Visiting sailboats at the bay of the Ilhas Desertas Nature Reserve, the islands are uninhabited.
|Official name: Ilhas Desertas|
|Name origin: desertas, Portuguese plural of deserted|
|Location||Tore-Madeira Ridge, African Tectonic Plate, Atlantic Ocean|
|Islands/Islets||Deserta Grande Island,
|Highest point||Boqueiro Norte|
|- location||Deserta Grande, Santa Cruz da Madeira|
|- elevation||442 m (1,450 ft)|
|Lowest point||Sea level|
|- location||Atlantic Ocean|
|- elevation||0 m (0 ft)|
|Length||22.34 km (14 mi), Northwest-Southeast|
|Width||1.34 km (1 mi), North-South|
|Area||14.21 km2 (5 sq mi)|
|Geology||Alkali basalt, Tephra, Trachyte, Trachybasalt|
|Statistics from INE (2001); geographic detail from Instituto Geográfico Português (2010)|
The Desertas Islands (Portuguese: Ilhas Desertas, IPA: [ˈiʎɐʒ ðɨˈzɛɾtɐʃ], "Deserted Islands") are a small archipelago, in the Macaronesia region of the Atlantic Ocean. They are within the Portuguese Autonomous Region of Madeira, and part of the larger Madeira Archipelago.
The archipelago is located off the coast of Morocco, roughly between Madeira Island and the Canary Islands. Deserta Grande Island is located about 25 kilometres (16 mi) southeast of the eastern tip of Madeira Island, Ponta de São Lourenço.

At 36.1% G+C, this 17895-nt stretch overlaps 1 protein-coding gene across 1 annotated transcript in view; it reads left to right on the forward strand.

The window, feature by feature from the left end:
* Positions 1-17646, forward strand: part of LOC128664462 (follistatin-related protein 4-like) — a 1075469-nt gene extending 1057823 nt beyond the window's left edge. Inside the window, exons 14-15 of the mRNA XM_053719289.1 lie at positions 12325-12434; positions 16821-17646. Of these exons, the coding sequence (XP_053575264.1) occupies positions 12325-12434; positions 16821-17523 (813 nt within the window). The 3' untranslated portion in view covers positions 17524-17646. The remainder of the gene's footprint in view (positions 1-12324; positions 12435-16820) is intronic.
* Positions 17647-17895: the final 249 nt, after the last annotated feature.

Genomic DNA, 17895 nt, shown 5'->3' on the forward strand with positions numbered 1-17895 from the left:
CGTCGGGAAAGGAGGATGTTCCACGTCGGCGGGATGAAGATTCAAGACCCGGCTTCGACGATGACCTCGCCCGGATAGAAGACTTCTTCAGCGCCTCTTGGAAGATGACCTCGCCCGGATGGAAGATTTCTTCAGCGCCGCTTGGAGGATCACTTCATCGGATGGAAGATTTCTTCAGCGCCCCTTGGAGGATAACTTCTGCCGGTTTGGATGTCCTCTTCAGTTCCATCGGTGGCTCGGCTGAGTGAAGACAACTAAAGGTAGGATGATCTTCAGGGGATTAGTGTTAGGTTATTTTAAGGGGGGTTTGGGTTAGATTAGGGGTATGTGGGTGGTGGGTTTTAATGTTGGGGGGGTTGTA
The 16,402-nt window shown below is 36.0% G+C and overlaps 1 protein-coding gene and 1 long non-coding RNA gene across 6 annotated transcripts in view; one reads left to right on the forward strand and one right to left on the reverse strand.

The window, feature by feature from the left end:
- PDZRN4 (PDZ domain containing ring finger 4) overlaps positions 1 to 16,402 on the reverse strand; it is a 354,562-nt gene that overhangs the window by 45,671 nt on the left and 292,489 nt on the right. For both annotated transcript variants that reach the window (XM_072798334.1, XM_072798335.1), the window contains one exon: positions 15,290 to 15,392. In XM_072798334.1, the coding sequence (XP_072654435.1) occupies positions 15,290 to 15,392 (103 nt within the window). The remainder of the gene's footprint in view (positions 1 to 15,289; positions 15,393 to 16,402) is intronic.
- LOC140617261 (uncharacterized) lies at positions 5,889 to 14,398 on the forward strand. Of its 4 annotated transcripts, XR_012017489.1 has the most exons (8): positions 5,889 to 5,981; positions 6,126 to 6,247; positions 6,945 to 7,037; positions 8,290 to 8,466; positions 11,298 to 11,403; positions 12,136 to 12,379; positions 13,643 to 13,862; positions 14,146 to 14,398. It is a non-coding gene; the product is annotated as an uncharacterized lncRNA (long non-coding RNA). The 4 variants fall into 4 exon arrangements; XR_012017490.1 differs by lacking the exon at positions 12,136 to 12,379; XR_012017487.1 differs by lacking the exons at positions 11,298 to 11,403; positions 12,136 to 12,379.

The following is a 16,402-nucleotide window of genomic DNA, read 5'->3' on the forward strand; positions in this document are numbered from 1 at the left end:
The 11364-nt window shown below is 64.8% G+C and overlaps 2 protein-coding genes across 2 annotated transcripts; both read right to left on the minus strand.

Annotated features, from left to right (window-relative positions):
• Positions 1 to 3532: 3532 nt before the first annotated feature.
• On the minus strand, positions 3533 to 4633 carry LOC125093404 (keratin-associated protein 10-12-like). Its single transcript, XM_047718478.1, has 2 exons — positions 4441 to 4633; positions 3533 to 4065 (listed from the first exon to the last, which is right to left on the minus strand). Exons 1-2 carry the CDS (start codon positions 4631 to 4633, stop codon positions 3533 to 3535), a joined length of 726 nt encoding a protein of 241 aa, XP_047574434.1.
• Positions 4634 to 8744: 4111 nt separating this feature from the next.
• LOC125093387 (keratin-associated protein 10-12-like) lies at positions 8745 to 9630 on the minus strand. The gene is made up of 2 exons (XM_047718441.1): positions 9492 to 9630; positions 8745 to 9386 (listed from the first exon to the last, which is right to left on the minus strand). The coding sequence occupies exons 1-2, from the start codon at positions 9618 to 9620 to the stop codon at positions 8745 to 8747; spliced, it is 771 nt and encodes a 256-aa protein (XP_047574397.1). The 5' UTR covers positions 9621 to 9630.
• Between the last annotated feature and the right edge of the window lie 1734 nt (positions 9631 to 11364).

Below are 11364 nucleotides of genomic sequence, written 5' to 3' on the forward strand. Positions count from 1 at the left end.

The archipelago of the Desertas Islands is a chain of three long and narrow islands that stretch over a north/south distance of 22.3 kilometres (13.9 mi). The Desertas Islands, from north to south with approximate area figures, are:
|Island||Area (km2)||Height (m)|
The islands are a designated Portuguese nature reserve. A licence is needed to land there.
Though close to the main island of Madeira, where the islands can often be seen on the horizon, the geology of the Ilhas Desertas is starkly different. The high, long, and rocky islands of the group are barren of soil, and the only wildlife consists of about sixteen species of birds, including eight species of seabirds, and a scarce population of feral goats, rabbits, and rodents, brought from Portugal by the mariners who first touched the rocky shores. Native species of wolf spider, as well as reptiles, also exist in the fragile and arid ecosystem.
The only inhabitable island, with its own water source, is Deserta Grande. This water is however murky and scarce, and all historical attempts to colonise the island failed due to the impracticability of communal agriculture.
A tiny colony of Mediterranean monk seals inhabit the beaches, and since 1990 the islands have been a nature reserve for their protection. Although in 1998 the colony numbered only eight, by today, the population numbers roughly twenty. The only human presence is the permanent wardens, geologists, occasional boaters, and the few research stations on the islands.
Nature reserve warden’s house on Deserta Grande Island
- Media related to Desertas Islands at Wikimedia Commons
- Topographic map of the Desertas Islands (1:250,000)